That’s all I’m saying.
UPDATED IN JULY 2018:
If you are using ConstraintLayout 1.1.0, the correct property app:layout_constrainedWidth=true instead of the old app:layout_constraintWidth_default=wrap (and its height counterpart) is
UPDATED NOVEMBER 2017
I use Constraint Layouts 1.0.2 and found a less complicated solution using app:layout_constraintWidth_default=wrap (a property introduced in version 1.0.0 but not in the beta version of this message).
Instead of FrameLayout with LinearLayout, you can now remove all this and keep it as it is:
// …IT’S THE KEY TO HOW IT WORKS.
In fact, it does exactly what I want it to do, without any hack, without any recommendations, without any rigid prescribed measures.
The TextView will use the size specified by the restrictions (which under normal circumstances would mean that it is incorrect or larger than the parent one), but with the new attribute these restrictions can be folded/reduced if the content is smaller/larger.
I have to say this works much better than the IOS priorities. (At least I’m much easier to understand). Give Google a pat on the back on this occasion.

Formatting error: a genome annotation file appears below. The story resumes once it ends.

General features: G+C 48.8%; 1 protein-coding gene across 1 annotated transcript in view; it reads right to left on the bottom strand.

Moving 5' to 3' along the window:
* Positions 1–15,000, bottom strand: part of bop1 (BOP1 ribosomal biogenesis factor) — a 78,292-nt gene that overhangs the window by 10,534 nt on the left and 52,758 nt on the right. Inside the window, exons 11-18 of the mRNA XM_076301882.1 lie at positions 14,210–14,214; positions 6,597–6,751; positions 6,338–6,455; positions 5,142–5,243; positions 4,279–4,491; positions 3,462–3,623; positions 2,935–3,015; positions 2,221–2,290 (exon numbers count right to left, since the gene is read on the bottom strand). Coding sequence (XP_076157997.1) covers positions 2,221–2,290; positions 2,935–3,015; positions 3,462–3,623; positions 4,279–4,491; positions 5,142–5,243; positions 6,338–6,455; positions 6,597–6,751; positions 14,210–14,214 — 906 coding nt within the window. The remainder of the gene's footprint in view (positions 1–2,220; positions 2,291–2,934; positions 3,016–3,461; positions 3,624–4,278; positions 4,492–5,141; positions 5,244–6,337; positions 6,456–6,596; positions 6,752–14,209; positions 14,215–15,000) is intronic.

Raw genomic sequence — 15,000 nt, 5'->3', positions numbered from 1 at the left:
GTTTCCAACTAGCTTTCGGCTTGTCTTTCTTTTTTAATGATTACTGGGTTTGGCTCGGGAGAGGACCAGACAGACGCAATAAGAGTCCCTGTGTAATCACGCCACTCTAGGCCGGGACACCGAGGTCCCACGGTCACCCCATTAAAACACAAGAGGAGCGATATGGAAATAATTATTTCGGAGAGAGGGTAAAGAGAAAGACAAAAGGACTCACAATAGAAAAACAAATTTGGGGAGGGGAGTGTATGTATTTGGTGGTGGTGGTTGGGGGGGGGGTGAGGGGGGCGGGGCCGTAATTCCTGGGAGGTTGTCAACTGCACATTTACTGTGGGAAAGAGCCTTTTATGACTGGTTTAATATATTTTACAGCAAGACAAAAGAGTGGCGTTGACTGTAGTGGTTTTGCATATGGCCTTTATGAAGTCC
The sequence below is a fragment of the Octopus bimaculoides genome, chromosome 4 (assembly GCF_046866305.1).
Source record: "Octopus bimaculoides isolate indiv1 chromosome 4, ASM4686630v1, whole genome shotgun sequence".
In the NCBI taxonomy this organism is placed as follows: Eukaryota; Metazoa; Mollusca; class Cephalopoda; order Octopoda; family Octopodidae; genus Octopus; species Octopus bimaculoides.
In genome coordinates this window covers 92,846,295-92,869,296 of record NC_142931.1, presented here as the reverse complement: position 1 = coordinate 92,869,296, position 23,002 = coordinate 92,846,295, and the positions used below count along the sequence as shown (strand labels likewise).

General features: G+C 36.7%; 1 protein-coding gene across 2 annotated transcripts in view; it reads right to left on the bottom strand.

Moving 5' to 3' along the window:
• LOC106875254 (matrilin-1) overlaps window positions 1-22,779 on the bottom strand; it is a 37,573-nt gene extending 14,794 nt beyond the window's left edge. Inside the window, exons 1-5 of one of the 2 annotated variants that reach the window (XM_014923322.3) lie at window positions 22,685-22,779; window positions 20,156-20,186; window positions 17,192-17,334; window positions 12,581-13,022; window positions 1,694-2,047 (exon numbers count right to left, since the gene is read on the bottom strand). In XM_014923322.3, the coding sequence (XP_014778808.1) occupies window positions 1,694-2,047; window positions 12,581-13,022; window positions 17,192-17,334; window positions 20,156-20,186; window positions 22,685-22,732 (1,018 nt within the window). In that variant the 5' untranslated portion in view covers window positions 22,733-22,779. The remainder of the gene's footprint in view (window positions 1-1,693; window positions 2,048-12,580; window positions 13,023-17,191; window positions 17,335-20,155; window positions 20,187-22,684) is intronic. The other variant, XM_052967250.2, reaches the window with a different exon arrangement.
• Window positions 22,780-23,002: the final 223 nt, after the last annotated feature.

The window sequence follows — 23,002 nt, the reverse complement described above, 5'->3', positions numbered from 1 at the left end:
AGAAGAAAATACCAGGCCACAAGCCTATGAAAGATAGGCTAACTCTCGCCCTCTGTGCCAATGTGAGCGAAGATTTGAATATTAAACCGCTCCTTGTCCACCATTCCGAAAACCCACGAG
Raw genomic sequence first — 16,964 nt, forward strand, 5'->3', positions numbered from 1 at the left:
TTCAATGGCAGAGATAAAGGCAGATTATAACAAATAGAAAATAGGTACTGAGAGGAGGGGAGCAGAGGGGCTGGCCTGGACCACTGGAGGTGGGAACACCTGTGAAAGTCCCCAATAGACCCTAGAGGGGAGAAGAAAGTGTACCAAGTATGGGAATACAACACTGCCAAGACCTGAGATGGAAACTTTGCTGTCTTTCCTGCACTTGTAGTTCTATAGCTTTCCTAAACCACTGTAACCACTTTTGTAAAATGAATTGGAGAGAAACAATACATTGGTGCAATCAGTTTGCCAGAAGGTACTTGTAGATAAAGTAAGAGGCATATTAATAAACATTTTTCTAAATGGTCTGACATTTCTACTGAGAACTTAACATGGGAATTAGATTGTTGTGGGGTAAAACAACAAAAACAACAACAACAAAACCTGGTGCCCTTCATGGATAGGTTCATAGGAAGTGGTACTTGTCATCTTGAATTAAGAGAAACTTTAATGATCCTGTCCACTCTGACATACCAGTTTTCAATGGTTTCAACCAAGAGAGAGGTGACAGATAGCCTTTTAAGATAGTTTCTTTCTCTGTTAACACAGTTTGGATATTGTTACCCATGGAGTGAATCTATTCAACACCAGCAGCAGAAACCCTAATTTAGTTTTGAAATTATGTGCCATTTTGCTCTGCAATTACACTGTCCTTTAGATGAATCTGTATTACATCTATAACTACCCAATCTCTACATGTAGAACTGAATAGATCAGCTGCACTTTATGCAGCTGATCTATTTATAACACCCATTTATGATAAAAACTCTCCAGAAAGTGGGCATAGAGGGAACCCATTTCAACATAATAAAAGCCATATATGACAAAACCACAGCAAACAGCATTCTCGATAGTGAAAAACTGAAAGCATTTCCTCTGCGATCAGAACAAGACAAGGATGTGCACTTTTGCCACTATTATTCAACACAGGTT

Old answer (if you still need it).
Based on Nicolas Roord’s answer, I wanted to create a custom container that basically calculates the available space and sets the maximum width of the TextView by programming. Instead of adding another class, a unit test, a set of possible errors, etc., you can add a new class. Instead of adding another class, a unit test, a set of possible errors, etc. to the project, I have tried a slightly less efficient method of nesting a few planes; given that we have nested planes from the beginning, and that it is not too much (or not at all) in a drop-down view or displacement list, and that I use ConstraintLayouts to smooth out most of the hierarchy (like never before!), I don’t think this little nest, until it is better supported, is that bad.